Part L says facade performance should be considered along with the mechanical and electrical systems that comprise the building’s environmental strategy. Residential towers are subject to Part L1, which concentrates on heat loss, so the facade must accommodate more solid panels than glass. Part L2 relates to commercial towers and concentrates on solar gain, which can be achieved by using louvres and photovoltaics, as in the Heron tower.
Facades contribute to controlling heat loss and gain. Active, ventilated facades afford high thermal performance and can respond to daily or seasonal changes too. A facade that enables natural ventilation or mix mode (both natural ventilation and air-conditioning), will achieve a cool interior. Where natural ventilation is the predominant mode, the facade can be designed to deal with the high wind pressures. The cost penalty is offset by reduced energy costs.
The facade needs to let in sufficient light while minimising glare for occupants and neighbouring buildings. It must also keep out noise and control reverberation.
Facades must be given particular attention when designing a tall building because of their aesthetic qualities, their contribution to environmental strategy and the range of costs possible. The costs vary for two principal reasons:
- The envelope, when expressed as a cost per unit of floor area, is sensitive to changes in wall:floor ratio, determined by building shape and floorplate size
- The wide range of architectural and specification options. The route to cost efficiency is through off-site prefabrication, simplicity and repetition of details.
In tall buildings, M&E design is focused on providing enough capacity for the population density and load. Maintaining hydraulic pressure for water and coolant requires pressure breaks and multiple plant. Similarly, Part B: Sprinkler requirements now requires a shut-off valve on the wet riser every third floor in commercial use. In residential buildings, the requirement is for sprinklers in storeys above 20m.
Lift strategy affects design on all towers. Furthermore, until the lift strategy is resolved, core and structure design cannot be finalised. One driver is the period of time for users to get from the ground floor to their destination. The British Council for Offices rule of 30-second waiting time for a lift is not achievable in towers regardless of the strategy used.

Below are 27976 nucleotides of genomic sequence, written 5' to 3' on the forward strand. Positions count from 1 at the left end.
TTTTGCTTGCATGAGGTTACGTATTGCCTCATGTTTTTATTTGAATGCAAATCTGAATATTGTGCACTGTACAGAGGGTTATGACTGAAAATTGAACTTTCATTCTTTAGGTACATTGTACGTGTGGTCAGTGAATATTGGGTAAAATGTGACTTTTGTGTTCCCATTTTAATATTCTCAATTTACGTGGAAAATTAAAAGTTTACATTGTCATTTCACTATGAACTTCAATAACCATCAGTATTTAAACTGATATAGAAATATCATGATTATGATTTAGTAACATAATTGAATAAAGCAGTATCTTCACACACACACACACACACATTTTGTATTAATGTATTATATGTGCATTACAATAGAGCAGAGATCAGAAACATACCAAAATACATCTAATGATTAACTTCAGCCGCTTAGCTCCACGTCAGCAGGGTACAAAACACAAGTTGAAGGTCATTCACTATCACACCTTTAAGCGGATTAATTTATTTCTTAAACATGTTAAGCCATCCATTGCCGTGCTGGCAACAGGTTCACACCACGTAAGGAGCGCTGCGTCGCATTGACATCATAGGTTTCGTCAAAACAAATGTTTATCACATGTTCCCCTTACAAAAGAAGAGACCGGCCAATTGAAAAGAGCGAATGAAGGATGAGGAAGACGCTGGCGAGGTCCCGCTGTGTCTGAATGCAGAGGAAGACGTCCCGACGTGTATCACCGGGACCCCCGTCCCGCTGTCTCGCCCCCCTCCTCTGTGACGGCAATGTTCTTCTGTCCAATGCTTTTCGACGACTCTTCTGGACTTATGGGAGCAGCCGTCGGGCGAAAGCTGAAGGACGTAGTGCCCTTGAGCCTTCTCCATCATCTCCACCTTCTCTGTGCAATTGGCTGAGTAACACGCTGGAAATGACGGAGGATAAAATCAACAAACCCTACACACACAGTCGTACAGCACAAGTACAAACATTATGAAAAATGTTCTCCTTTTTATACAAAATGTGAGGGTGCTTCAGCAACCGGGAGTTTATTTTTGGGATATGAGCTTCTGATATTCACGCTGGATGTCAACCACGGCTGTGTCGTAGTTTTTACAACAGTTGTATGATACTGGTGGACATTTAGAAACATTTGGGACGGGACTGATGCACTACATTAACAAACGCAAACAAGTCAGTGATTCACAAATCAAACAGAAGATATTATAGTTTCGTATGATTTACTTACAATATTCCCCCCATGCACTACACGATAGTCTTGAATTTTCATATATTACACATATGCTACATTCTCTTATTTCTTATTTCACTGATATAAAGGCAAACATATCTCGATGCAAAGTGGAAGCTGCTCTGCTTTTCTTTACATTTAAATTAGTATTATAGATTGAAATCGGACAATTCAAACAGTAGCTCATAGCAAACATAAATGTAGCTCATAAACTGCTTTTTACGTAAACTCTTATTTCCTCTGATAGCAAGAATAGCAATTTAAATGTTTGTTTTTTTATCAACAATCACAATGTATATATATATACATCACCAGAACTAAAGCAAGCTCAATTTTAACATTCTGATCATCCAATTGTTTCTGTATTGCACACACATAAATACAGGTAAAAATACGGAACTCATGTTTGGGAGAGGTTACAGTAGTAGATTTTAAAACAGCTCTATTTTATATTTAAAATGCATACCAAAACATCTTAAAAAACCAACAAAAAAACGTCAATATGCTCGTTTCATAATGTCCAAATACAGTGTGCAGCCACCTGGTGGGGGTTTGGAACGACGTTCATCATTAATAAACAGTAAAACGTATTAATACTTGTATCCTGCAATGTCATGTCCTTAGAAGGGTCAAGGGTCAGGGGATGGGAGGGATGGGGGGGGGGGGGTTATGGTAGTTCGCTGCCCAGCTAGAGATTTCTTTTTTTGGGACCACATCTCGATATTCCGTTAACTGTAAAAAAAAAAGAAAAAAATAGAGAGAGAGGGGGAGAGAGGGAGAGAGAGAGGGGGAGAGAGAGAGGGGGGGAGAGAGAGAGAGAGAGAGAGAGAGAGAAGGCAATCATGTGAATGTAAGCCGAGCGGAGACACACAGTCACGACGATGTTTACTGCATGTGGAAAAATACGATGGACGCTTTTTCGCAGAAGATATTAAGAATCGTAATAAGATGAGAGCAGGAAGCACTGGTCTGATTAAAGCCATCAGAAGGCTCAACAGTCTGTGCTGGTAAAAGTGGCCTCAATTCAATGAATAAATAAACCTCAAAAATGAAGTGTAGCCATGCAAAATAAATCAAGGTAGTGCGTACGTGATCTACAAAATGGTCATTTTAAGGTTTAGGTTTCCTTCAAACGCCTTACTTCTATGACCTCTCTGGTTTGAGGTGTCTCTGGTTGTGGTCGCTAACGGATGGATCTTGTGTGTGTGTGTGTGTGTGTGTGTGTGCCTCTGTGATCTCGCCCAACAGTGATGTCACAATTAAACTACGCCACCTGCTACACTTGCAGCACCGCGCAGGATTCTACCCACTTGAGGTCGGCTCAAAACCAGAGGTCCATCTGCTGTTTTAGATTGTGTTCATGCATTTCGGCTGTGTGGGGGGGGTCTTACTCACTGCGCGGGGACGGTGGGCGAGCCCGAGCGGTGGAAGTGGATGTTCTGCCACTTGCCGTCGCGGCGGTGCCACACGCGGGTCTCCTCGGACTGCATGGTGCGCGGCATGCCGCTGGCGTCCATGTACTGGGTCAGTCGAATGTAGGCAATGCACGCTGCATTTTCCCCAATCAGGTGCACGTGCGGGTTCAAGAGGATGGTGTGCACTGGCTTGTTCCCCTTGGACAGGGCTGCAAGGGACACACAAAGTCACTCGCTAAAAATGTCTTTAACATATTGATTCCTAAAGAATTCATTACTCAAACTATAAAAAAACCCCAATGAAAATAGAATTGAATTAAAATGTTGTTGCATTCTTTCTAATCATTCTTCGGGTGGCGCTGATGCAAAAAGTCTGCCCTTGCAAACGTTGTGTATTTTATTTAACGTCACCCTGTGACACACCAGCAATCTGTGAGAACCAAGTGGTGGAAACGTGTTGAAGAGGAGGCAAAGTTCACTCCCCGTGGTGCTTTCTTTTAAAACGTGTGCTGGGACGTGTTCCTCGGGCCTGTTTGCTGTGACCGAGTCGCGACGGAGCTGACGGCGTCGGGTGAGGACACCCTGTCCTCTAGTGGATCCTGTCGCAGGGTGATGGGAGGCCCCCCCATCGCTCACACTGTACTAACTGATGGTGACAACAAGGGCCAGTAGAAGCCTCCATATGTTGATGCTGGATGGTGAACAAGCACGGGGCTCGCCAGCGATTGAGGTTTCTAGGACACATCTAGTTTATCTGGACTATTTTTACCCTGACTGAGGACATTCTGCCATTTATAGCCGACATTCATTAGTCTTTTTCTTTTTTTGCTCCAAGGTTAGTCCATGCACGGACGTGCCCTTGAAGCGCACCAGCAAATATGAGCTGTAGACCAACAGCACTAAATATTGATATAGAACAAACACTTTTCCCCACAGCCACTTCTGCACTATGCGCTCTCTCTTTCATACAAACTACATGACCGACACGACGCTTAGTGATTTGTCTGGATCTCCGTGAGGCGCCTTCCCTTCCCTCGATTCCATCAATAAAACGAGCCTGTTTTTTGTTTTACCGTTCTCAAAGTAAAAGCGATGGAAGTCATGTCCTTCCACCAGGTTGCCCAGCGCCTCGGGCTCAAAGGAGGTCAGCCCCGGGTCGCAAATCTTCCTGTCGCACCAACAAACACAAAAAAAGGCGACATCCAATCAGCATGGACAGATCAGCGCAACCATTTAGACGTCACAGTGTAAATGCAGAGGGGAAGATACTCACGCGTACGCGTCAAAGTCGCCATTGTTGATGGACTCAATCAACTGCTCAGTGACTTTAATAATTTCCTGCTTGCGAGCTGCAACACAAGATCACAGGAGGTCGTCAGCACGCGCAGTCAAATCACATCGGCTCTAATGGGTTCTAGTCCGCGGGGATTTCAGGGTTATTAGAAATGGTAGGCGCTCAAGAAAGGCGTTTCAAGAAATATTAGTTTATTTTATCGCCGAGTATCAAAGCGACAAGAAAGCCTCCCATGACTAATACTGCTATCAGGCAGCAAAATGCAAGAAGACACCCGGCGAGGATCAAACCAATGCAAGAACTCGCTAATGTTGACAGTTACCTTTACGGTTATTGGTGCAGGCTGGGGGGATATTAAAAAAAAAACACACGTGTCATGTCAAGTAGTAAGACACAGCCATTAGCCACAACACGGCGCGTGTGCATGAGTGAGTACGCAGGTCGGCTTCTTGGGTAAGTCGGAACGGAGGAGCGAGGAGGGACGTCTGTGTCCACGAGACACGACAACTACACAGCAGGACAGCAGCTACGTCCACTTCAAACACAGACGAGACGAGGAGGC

Another contributor to the M&E design of commercial towers is the impact of potential tenant enhancements. In conventional buildings, this is not usually an issue as it is often left to tenants to fit out extra equipment in the roof or basement at their own costs. Furthermore, this usually involves a small number of tenants.
In a tower, retrofitting distribution infrastructure along with installing a new generator, plant or chiller for one tenant alone is costly. Multiply this by the increased number of tenants in a tower and the space and distribution premium throughout the building, and this makes it unviable.
Future upgrades can be catered for by designing in resilience. This contributes to the cost increase in M&E design, but is the only way tenant facilities can be catered for.
For residential towers outside London, air-conditioning has not been specified widely as market values will not support its installation.
In London, cooling is a prerequisite in towers owing to agents and sales advice, the values achievable and market expectations. This is becoming harder to achieve owing to the onsite renewables requirement prescribed by the Greater London Authority (GLA).
Initial costs and operational costs of towers may be high, but it can be argued that tall buildings are sustainable. They make better use of land than a building of the same capacity spread over a larger space and locating the tower near a transport hub can support the growth of a diverse city-centre economy.
The Shard at London Bridge provides a mix of uses over one of the busiest rail terminals in the country, adding to its green credentials (pictured).
The Greater London Authority prescribes the need to generate 10% of energy on site, which is set to be increased to 20%. Most solutions currently being developed involve a combination of sources ranging from photovoltaics to biomass.